“Yes, but since I turned 40, I have reflected a bit on my life up to now. And of course, I thought about what my life would be like when I was a kid. For example, if you would have told me at 16 that I would still be playing in bands and hanging out with my friends all of the time, there’s no way I would have believed you. Worse, my younger self would have thought that I was some kind of loser, because 40-year-olds shouldn’t be playing in punk bands. They should be having kids and working on their golf game. But my older self looks at all the people I know who had kids and work on their golf game and I’m simply horrified by that lifestyle. I mean, good for them, and everything. If they’re happy, then I am glad for them. But I don’t want any part of that. My musicianship has been improving by leaps and bounds and it keeps me so excited about life. I am happy to be alive because of it. But if all I had to look forward to is waking up early on Sunday so that I could play golf, I think I would be miserable. What would be the point of that?”

“Do you think that maybe the reason your younger self would have thought of your current self as some kind of failure is because you didn’t have any role models for how to be an eccentric adult, for lack of a better term? Because there are plenty of people who take different paths.”

“Yeah,” I say. “I was raised in the suburbs where everyone conformed to the belief that having a family and accumulating status symbols was the only way to measure success in life. If you didn’t do both of those things, you were a total loser.” I shake my head at the thought. “But now that I’m 40, I don’t have to think that anymore. I’m not apologizing to anyone. It’s like Fugazi said, ‘We owe you nothing. You have no control.’” I laugh. “You know, that’s the first time I had thought about those lyrics in a long time. They’re definitely going to take on a new meaning for me.”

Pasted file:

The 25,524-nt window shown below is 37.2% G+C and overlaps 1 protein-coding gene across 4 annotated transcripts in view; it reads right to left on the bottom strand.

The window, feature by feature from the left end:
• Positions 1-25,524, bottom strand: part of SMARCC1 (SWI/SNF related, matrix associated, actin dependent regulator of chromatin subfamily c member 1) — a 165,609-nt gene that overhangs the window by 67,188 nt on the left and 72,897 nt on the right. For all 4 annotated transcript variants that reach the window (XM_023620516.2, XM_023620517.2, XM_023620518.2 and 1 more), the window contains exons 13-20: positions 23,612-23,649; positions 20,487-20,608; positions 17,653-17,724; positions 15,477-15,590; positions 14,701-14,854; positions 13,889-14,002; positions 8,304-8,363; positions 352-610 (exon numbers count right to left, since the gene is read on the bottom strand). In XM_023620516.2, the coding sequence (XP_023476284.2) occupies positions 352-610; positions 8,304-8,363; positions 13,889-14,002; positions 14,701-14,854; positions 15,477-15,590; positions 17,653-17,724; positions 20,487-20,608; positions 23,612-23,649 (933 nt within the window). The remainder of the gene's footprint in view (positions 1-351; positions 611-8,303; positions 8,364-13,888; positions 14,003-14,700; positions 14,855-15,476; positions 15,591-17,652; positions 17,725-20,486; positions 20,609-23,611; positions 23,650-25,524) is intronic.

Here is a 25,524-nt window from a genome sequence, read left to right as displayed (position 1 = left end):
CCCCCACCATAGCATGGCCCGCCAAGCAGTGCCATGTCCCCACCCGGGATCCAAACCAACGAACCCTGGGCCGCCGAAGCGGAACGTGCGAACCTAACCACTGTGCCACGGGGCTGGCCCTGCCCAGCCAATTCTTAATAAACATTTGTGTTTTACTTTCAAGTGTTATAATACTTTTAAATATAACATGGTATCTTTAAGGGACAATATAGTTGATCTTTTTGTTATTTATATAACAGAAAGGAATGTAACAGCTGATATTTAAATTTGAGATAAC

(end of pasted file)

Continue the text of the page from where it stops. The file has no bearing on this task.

“So what are you going to do with this newfound freedom?” asks Herb.

I had never thought to refer to it as “freedom,” and I smile at the thought. “It is freeing,” I say as I contemplate the significance of that statement. “I don’t know what I’m going to do … Maybe get a drink and think about what I’m going to do with this song I’m working on.”

“And not care what anyone else thinks about your life decisions?”

“Yeah,” I say as my brow furrows. “But isn’t it amazing how many times I’ve had to remind myself of that? I feel like I can spend the rest of my life relearning, like, three lessons over and over again.”

“That’s how I earn a paycheck,” Herb says. “Oh, and times up.” 

Brian Polk is a Denver-based writer, publisher of The Yellow Rake, and drummer for Joy Subtraction and Simulators. He’s the author of Placement of Character and Turning Failure into Ideology. He likes writing, muck raking, yellow journalism, zines not blogs, cheap booze and punk rock.

Jack Estenssoro is a native Denver, Colorado based artist. Born in 1990, Estenssoro has experimented with art since his adolescence. Starting in 2015 oil painting became his primary medium of choice. Jack Estenssoro is a self proclaimed Neo-Sureal-Realist. Estenssoro’s work deals with the complexity of ordinary, contemporary life that may be overlooked because of a sense of  banality. Estenssoro instead finds great inspiration in such topics and explores why such themes are of great importance to the zeitgeist.